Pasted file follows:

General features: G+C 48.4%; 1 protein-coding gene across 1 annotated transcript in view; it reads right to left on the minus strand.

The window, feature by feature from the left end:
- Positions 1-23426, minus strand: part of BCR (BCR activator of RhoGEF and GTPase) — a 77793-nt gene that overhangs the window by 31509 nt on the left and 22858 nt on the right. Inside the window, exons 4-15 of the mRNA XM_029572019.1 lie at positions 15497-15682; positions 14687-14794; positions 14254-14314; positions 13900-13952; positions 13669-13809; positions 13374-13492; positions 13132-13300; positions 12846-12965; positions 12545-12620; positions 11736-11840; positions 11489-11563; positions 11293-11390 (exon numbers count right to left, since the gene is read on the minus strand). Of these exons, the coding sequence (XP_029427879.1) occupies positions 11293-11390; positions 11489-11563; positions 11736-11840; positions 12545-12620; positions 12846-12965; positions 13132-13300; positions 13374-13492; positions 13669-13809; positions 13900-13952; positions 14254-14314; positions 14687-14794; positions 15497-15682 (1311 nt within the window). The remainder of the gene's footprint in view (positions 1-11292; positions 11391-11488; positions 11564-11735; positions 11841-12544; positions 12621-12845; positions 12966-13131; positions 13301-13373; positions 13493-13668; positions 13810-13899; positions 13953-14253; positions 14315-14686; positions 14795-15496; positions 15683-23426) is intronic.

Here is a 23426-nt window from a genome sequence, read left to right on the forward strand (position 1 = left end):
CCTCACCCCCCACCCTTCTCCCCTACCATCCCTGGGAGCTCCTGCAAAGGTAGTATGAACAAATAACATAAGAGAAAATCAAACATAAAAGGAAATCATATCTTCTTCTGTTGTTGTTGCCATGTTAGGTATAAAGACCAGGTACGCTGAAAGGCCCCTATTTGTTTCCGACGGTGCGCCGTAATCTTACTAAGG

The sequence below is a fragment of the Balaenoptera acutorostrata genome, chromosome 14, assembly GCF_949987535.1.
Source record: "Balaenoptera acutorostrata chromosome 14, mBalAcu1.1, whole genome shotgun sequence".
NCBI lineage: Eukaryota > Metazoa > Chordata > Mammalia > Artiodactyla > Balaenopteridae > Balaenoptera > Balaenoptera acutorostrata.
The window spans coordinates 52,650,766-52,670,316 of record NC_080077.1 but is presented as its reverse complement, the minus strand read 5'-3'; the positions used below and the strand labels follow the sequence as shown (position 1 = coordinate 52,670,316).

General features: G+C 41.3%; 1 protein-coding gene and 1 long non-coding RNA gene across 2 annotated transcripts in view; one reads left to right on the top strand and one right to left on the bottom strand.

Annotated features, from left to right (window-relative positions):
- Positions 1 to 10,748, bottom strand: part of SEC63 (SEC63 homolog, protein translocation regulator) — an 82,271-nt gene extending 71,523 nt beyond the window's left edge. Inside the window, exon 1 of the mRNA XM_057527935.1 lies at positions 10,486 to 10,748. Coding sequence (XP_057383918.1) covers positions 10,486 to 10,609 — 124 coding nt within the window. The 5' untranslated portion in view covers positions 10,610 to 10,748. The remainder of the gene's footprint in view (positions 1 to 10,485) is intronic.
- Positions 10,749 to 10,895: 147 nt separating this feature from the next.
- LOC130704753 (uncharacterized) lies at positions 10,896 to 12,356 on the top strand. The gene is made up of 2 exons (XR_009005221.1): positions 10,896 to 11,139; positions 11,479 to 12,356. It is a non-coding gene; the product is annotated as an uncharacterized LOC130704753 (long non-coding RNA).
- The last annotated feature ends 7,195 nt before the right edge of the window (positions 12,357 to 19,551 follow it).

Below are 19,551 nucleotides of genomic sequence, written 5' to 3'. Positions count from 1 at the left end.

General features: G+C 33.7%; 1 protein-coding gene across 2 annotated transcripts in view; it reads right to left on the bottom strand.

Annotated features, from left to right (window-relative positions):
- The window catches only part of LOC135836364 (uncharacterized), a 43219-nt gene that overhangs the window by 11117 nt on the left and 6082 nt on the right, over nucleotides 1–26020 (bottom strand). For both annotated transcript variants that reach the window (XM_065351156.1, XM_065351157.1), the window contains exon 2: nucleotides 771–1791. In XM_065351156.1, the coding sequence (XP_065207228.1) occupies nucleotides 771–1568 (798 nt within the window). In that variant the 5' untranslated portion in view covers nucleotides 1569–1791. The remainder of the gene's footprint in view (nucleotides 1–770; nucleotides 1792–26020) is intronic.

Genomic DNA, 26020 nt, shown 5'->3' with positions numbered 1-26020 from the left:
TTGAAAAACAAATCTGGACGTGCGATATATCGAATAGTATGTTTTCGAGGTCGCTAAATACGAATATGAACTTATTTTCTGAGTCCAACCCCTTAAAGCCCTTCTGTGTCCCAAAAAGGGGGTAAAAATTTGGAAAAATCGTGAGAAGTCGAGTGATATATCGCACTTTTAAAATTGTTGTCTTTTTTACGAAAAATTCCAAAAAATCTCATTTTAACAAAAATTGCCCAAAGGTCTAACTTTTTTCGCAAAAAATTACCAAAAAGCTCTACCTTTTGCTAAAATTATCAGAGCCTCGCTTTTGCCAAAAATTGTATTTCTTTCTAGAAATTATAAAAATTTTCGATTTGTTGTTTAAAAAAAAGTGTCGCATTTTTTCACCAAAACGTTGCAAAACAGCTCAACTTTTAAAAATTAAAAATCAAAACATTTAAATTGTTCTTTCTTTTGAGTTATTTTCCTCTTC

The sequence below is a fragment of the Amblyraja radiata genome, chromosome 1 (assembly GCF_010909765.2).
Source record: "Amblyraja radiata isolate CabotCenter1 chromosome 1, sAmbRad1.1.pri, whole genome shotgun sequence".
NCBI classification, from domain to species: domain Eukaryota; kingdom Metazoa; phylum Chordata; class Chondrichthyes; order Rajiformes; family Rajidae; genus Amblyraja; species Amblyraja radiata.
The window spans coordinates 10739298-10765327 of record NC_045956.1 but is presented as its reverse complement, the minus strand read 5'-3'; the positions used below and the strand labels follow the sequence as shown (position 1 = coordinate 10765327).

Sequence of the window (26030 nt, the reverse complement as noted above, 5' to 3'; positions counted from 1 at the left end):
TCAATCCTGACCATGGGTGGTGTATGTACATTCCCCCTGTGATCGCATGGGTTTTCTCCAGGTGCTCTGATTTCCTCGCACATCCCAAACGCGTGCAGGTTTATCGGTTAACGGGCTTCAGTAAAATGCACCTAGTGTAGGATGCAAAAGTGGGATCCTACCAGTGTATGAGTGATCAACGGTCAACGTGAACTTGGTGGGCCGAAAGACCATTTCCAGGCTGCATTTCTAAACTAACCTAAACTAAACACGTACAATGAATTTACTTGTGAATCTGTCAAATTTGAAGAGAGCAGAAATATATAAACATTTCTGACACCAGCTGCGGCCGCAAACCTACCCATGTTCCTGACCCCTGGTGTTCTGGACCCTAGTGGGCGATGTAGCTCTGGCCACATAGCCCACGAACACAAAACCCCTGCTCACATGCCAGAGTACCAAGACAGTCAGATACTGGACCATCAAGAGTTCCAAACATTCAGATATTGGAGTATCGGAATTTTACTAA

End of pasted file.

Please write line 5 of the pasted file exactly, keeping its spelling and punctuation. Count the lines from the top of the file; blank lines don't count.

CCTCACCCCCCACCCTTCTCCCCTACCATCCCTGGGAGCTCCTGCAAAGGTAGTATGAACAAATAACATAAGAGAAAATCAAACATAAAAGGAAATCATATCTTCTTCTGTTGTTGTTGCCATGTTAGGTATAAAGACCAGGTACGCTGAAAGGCCCCTATTTGTTTCCGACGGTGCGCCGTAATCTTACTAAGG